A lot of the questions I get about Illinois workers comp law happen because employers put crazy thoughts into the heads of their employees. One recently didn’t think he could go to the ER without a co-worker driving him because his boss said so. Another thought that if you got injured on the job it was a requirement that you sit out for two weeks. He thought that because it’s what his foreman said.

So how soon should you return to work if you get injured on the job in Illinois?

The answer is relatively simple. Listen to whatever your doctor says. If they say you can’t work due to your injury then you don’t. That could be days, weeks, months or with terrible injuries even years. Usually they’ll initially authorize you off work for 2-4 weeks and then re-evaluate you. If you’re in physical therapy or receive a steroid injection, they’ll probably take you off work for another 2-4 weeks and see where you are at after that. If you have a surgery, there’s usually a minimum period for your body to heal. So if you have a back surgery, it wouldn’t be unusual for your doctor to state that you have to be off work for three months.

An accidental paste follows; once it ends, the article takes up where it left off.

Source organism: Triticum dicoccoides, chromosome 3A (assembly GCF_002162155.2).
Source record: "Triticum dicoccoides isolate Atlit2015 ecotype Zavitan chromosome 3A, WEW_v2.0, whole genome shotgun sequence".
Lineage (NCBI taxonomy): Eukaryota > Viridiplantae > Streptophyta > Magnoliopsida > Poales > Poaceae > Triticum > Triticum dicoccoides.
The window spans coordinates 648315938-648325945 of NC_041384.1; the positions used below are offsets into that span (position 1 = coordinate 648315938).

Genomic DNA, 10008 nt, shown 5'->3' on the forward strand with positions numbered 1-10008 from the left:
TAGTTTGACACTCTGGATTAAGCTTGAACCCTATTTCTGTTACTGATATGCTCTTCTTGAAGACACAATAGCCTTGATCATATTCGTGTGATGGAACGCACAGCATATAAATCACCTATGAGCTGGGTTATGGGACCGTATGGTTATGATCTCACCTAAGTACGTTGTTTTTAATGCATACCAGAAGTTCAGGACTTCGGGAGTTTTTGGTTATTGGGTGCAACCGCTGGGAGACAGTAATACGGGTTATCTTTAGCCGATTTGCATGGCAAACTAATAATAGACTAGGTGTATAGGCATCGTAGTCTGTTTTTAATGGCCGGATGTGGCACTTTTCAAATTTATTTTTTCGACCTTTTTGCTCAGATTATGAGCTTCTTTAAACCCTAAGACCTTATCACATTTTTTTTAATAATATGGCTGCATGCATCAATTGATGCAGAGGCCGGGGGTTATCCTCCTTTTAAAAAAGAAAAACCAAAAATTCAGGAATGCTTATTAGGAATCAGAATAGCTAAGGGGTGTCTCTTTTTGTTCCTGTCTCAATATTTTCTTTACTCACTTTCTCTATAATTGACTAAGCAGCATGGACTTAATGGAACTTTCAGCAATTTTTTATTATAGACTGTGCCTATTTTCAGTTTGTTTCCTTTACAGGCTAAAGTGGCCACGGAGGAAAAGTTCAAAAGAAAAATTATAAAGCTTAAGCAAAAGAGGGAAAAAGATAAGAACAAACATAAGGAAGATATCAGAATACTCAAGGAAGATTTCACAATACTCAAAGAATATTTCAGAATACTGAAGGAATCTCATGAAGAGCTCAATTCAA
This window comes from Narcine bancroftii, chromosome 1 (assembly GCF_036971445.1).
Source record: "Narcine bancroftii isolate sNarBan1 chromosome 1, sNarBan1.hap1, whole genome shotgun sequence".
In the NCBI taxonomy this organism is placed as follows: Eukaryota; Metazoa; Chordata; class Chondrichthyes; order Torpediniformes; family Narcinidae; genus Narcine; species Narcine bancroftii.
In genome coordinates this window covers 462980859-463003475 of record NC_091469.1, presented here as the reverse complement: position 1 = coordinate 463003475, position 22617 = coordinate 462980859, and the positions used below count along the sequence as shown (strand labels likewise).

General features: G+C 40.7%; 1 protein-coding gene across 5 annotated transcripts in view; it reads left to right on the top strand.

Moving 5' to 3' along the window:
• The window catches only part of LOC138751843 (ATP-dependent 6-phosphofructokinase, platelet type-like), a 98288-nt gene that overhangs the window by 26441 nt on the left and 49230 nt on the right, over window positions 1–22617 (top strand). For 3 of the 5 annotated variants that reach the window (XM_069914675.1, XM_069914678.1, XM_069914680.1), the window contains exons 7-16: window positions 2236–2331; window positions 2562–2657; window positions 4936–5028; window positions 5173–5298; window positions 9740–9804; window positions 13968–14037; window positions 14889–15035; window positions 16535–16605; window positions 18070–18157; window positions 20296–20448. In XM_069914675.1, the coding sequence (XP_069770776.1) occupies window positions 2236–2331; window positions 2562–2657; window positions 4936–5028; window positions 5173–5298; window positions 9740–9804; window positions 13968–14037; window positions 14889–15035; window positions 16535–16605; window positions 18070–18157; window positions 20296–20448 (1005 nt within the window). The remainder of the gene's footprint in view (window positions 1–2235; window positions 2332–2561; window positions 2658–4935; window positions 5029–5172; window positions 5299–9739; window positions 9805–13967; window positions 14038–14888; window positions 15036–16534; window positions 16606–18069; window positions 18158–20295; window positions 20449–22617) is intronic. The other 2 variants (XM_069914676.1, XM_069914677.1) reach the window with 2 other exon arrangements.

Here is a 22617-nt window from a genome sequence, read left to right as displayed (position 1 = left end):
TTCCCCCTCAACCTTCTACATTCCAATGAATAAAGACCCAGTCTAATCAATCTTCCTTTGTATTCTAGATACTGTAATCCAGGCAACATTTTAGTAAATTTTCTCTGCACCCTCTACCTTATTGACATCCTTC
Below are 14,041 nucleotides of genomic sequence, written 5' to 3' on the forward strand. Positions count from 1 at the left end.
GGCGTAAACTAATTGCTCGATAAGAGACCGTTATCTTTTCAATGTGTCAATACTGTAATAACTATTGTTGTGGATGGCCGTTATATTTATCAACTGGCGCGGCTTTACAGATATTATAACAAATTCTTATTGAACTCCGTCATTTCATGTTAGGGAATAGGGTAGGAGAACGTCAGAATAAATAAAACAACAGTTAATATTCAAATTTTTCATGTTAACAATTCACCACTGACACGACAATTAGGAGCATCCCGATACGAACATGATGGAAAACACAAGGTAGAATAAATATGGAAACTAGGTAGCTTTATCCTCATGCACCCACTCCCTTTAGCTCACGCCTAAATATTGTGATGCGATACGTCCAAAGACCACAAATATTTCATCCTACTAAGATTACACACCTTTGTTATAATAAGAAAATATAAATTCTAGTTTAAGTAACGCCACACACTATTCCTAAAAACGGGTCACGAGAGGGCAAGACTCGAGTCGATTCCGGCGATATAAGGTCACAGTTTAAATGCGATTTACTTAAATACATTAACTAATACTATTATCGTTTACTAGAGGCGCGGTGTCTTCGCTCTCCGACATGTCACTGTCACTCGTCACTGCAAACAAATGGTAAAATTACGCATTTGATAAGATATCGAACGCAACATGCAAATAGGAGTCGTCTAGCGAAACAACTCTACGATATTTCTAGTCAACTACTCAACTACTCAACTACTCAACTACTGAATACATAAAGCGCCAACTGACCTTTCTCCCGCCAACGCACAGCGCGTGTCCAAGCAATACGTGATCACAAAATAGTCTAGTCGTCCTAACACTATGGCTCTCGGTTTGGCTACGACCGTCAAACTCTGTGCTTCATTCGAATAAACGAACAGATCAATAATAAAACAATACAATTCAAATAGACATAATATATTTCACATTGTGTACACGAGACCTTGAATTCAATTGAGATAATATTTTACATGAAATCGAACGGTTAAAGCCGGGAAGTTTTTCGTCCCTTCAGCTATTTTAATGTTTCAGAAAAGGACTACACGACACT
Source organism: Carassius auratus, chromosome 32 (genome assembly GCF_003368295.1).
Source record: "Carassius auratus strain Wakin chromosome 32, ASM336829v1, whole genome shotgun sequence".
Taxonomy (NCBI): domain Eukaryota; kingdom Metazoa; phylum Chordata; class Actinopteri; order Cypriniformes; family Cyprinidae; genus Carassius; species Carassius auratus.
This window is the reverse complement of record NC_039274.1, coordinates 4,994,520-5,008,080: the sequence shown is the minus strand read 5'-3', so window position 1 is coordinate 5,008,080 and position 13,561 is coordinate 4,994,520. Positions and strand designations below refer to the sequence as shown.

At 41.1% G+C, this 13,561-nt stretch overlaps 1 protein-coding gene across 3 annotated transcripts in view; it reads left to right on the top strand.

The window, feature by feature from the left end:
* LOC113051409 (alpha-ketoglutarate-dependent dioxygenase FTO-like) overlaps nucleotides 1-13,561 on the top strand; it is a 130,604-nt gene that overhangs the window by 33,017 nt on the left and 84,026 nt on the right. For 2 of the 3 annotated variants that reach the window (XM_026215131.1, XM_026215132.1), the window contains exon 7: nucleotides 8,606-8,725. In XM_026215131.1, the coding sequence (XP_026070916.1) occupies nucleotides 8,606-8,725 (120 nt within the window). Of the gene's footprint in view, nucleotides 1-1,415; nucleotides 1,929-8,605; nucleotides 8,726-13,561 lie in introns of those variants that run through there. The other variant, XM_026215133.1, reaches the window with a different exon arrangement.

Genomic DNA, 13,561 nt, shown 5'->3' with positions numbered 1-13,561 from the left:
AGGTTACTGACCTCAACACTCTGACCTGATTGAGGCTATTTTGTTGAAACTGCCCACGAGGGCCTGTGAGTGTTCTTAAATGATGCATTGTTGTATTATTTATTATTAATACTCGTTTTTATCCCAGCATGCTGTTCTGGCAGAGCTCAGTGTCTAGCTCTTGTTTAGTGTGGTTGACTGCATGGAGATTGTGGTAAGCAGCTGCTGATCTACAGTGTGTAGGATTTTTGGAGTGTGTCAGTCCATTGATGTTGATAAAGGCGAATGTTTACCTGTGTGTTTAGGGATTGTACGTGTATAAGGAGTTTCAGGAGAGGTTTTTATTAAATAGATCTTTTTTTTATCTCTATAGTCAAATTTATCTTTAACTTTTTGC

In other words, even if you end up being off work for many months or years, your doctor won’t state that at the beginning and the hope of course is that you’ll get healthy sooner rather than later.

In some cases, you can do work, but not your full duty job. You might have a restriction that says no lifting over 20 pounds for example. If you are a teacher, secretary or (gasp) a lawyer, you can probably do your normal job still. But professions like nursing or construction usually will prevent you from returning to work. If your employer can’t or won’t accommodate your work restrictions, you won’t be able to return to work, but you should continue to get work comp TTD benefits as you recover.

Other times your doctor will tell you that you can return to work full duty, but your body is telling you otherwise. In those situations, you should express your concern to your doctor and have a hopefully thoughtful discussion about it. You need to make clear the pain you are experiencing and what your job duties are. If they still want to send you back to work, you don’t have to go, but if you don’t, you also won’t get TTD benefits and could lose your job. We usually advise people in those situations that if they can to give it a shot and see what happens. If the pain is too great you can then you can go back to your doctor and discuss it from there.

The bottom line is that every case is different and your health should be priority number one. Beware an employer who tries to pressure you to return to work or one that says they’ll accommodate your restrictions, but doesn’t. Those are the ones that make a short term injury into a serious, life altering one.

And as always, if you have any questions, please call us to speak with a lawyer for free any time. We cover all of Illinois.